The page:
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The Scottish Parliament would be crap in an independent Scotland and almost no-one cares

Here is a four-step plan to avoid having to talk about how powerless the Scottish Parliament tends to be, in comparison to the old idea of ‘power sharing’ with the Scottish Government:

  1. Find something the SNP Government is doing and point out how wrong it is.
  2. Have the opposition parties pile in, taking their chance to bemoan the SNP’s power hoarding.
  3. Have the SNP point out that Labour used to do this sort of thing, so it’s hypocritical to complain now.
  4. Convince the public that it’s OK as long as all of the parties would have done it, or if they have been doing it for a long time.

This pretty much sums up the reaction to the SNP’s use of Parliamentary Liaison Officers (PLOs) on Scottish parliamentary committees: the MSP works closely with a minister and sits on the committee that is supposed to hold the minister to account. The practice ensures that there is no meaningful dividing line between government and parliament, and reinforces the sense that the parliament is not there to provide effective scrutiny and robust challenge to the government. Instead, plenary is there for the pantomime discussion and committees are there to have run-of-the-mill humdrum scrutiny with minimal effect on ministers.

The use of PLOs on parliamentary committees has become yet another example in which the political parties – or, at least, any party with a chance of being in government – put themselves first before the principles of the Scottish Parliament (set out in the run up to devolution). Since devolution, the party of government has gone further than you might expect to establish its influence on parliament: controlling who convenes (its share of) committees and which of its MSPs sit on committees, and moving them around if they get too good at holding ministers to account or asking too-difficult questions. An MSP on the side of government might get a name for themselves if they ask a follow-up question to a minister in a committee instead of nodding appreciatively – and you don’t want that sort of thing to develop. Better to keep it safe and ask your MSPs not to rock the boat, or move them on if they cause a ripple.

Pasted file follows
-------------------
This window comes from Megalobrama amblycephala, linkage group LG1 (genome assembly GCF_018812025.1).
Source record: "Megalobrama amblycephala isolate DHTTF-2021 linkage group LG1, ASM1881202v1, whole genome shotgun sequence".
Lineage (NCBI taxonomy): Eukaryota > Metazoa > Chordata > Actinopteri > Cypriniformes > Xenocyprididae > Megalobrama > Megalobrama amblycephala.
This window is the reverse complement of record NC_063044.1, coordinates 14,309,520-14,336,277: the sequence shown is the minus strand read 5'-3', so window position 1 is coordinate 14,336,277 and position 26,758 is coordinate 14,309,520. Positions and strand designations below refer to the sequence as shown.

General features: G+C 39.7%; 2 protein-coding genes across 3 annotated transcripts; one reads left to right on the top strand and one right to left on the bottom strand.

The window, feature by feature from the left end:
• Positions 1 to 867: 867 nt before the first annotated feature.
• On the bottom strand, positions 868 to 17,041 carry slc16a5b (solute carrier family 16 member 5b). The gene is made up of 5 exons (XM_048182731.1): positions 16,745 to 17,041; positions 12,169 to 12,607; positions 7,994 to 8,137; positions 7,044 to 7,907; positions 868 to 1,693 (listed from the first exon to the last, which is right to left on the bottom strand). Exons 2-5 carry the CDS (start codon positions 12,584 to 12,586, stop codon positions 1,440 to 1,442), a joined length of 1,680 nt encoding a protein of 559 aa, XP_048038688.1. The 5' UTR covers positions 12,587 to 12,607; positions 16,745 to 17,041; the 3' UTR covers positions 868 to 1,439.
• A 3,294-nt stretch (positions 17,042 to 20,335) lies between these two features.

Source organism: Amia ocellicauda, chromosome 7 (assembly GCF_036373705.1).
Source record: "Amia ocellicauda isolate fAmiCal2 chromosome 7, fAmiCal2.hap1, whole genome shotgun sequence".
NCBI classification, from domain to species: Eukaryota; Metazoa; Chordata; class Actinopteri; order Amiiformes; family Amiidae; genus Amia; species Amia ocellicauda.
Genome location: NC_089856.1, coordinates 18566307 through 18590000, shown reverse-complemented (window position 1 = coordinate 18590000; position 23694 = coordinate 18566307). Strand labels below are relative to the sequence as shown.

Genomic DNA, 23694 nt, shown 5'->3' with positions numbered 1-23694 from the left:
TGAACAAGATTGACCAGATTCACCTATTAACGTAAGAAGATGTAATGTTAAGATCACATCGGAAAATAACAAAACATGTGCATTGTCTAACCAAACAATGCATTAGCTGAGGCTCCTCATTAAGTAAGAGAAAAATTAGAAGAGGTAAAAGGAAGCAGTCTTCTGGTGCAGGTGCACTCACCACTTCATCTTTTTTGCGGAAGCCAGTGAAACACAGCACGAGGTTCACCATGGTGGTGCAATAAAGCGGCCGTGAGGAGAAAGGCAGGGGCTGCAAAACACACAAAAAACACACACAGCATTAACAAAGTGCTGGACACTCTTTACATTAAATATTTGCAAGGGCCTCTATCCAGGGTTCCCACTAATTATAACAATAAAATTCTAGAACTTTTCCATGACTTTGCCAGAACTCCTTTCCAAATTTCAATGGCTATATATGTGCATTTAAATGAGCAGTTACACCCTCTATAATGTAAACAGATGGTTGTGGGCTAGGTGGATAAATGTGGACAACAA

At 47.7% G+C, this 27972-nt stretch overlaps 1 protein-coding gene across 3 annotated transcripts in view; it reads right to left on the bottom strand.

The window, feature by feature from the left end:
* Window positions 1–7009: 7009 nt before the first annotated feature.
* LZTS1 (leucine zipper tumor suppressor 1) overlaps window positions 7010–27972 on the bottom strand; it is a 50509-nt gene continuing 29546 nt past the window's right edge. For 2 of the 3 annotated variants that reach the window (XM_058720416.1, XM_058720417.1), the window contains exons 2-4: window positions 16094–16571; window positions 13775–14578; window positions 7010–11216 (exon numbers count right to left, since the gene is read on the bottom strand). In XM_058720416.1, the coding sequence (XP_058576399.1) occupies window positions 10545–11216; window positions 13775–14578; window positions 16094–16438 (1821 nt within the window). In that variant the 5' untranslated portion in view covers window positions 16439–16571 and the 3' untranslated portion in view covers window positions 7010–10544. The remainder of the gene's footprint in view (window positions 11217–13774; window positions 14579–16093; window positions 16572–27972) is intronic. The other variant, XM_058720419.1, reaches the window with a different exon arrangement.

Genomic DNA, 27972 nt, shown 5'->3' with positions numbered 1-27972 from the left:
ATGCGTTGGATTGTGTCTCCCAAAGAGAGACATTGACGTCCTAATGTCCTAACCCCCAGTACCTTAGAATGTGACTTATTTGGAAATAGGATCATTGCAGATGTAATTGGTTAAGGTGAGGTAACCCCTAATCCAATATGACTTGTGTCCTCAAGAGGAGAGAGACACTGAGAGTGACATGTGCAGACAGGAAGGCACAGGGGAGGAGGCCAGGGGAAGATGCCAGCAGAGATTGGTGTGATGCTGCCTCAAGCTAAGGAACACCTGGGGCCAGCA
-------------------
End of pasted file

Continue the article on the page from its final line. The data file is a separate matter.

So, maybe the early founders of devolution wanted MSPs to sit on the same committees for long periods, to help them develop expertise, build up a good relationship with MSPs from other parties, and therefore work effectively to hold the government to account. Yet, no Scottish government has been willing to let go, to allow that independent role to develop. Instead, they make sure that they have at least one key MSP on each committee to help them agree the party line that all their MSPs are expected to follow. So, this development, of parliamentary aides to ministers corresponding almost exactly with committee membership, might look new, but it is really an extension of longstanding practices to curb the independent power of parliaments and their committees – and the party in government has generally resisted any reforms (including those proposed by the former Presiding Officer Tricia Marwick) to challenge its position.